Israeli start-up B.T. Sweet develops sugar substitute CAMBYA

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2 min read
AUTHOR: Fiona Holland

B.T. Sweet, the Tel-Aviv-based foodtech start-up with a focus on sugar substitutes, has developed a new botanical sugar alternative called CAMBYA.

CAMBYA is a liquid plant-based sugar replacer, which can be added to foods in drops rather than spoonfuls.

The company hopes that this new formula will help food manufacturers cut significant levels of sugar from popular food items such as hazelnut and chocolate spreads, which are often popular breakfast options for children, according to CEO of the B.T. Sweet, Yoav Gaon.

“For many, a breakfast or school sandwich is incomplete without chocolate hazelnut spread,” he says.

“Parents struggle with their kids’ demands for it and have a hard time resisting it themselves. We succeeded in developing a tasty solution that kids of all ages love simply by switching white sugar with CAMBYA.

Sweet spreads regularly tend to be made up of 50% sucrose. Through much work and experimentation, B.T. Sweet’s latest invention claims to be able to cut levels of sucrose by at least half, making them much lower in sugar.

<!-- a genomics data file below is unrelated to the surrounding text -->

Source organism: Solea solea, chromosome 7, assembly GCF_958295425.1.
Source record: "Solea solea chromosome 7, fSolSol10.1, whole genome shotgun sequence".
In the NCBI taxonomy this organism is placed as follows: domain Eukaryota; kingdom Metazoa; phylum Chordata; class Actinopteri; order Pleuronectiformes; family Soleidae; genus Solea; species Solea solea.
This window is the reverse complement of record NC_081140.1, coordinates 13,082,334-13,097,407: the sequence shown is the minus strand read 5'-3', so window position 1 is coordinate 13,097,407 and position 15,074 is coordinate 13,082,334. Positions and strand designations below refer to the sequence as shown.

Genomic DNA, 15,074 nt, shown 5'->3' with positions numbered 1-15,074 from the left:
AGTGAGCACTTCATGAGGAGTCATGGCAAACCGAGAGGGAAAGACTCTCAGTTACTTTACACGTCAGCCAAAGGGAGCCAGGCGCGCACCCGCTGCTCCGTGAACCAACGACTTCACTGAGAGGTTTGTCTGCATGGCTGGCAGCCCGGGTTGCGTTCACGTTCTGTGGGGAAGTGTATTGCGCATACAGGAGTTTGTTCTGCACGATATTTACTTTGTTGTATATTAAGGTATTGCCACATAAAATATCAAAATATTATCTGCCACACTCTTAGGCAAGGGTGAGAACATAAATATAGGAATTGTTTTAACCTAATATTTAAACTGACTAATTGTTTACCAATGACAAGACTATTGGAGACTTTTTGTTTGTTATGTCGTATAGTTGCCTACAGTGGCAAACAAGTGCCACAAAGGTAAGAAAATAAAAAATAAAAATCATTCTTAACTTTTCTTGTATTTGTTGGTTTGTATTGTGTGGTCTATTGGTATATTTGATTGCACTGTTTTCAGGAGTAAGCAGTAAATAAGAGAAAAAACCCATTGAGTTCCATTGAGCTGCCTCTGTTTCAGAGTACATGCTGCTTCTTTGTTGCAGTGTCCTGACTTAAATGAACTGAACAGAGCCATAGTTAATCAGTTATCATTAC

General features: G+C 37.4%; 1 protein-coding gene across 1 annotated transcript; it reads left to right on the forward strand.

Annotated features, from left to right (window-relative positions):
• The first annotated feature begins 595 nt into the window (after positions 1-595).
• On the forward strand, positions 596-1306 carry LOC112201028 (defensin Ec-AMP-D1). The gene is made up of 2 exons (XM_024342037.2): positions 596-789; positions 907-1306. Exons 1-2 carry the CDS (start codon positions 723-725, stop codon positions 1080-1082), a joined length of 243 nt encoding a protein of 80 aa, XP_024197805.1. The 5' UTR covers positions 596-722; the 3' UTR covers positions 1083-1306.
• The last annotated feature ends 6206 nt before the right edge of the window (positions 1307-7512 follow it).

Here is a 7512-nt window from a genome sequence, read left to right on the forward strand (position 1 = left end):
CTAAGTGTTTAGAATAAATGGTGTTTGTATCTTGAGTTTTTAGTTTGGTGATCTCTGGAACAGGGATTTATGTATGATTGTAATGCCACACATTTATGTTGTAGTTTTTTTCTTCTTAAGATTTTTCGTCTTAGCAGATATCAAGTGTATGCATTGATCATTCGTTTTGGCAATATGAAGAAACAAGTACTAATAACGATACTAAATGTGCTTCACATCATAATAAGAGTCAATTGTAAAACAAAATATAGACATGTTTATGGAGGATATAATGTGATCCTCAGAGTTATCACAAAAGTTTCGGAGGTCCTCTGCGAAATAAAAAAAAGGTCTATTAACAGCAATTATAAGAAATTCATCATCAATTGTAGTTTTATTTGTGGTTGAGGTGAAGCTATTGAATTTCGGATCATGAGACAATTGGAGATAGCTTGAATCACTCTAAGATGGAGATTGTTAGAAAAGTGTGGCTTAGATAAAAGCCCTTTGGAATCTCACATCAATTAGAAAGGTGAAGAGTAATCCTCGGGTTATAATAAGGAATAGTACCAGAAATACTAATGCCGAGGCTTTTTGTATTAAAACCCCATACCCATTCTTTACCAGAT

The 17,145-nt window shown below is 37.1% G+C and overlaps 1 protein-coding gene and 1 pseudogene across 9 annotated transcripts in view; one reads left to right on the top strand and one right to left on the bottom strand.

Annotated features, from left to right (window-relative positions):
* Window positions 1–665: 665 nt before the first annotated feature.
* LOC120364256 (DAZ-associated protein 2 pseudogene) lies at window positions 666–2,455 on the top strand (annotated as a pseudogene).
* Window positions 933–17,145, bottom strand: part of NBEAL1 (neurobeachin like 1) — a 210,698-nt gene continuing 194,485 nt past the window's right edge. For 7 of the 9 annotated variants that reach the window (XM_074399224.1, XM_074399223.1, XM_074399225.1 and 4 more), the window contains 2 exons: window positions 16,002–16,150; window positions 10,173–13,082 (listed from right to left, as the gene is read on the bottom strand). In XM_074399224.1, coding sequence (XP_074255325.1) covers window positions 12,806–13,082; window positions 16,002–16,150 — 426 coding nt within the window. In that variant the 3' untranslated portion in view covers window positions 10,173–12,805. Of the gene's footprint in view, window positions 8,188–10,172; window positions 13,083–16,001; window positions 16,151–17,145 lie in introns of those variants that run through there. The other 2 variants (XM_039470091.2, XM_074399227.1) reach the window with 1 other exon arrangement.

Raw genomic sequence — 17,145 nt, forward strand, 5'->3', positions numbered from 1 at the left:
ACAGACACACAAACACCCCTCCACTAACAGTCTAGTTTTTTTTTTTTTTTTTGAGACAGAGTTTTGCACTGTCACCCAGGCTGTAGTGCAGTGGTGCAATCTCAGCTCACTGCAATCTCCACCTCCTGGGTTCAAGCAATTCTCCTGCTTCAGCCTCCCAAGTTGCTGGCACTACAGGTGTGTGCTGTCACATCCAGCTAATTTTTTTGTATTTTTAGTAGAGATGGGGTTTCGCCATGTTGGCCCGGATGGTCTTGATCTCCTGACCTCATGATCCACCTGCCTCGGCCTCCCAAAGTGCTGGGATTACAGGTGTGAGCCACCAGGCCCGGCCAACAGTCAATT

The new ingredient is made up of soluble fibres, botanicals and monk fruit and aims to be able to produce both a similar flavour and texture to sugar when added to sweet foods.

B.T. Sweet have tested the high fibre, low-calorie product in foods such as cereals, confectionary and ice cream.

CAMBYA has already gone through multiple sensory lab testing, and has also been tested out on parents and children.

Founder and Chairman of the start-up, Dagi Pekatch said: “Kids are the primary market for chocolate spreads, birthday cakes, cookies filled with cream and similar products.

“We received excellent feedback from them. They loved the taste of our CAMBYA sweetened hazelnut and chocolate spreads, and we all know kids are hard to fool.”

B.T Sweet was founded in 2019 after its founder Pekatch discovered he was close to being diagnosed with Type 2 Diabetes.

The unhealthy nature of kids’ snacks and its impact on childhood obesity levels is also currently being addressed in the UK, with the launch of the NHS Food Scanner App, which aims to help parents identify healthier food options for their children when shopping.

The World Health Organisation has noted that since 1975, obesity levels have increased threefold around the world. In 2016, they recorded that approximately 13% of the global population were obese.

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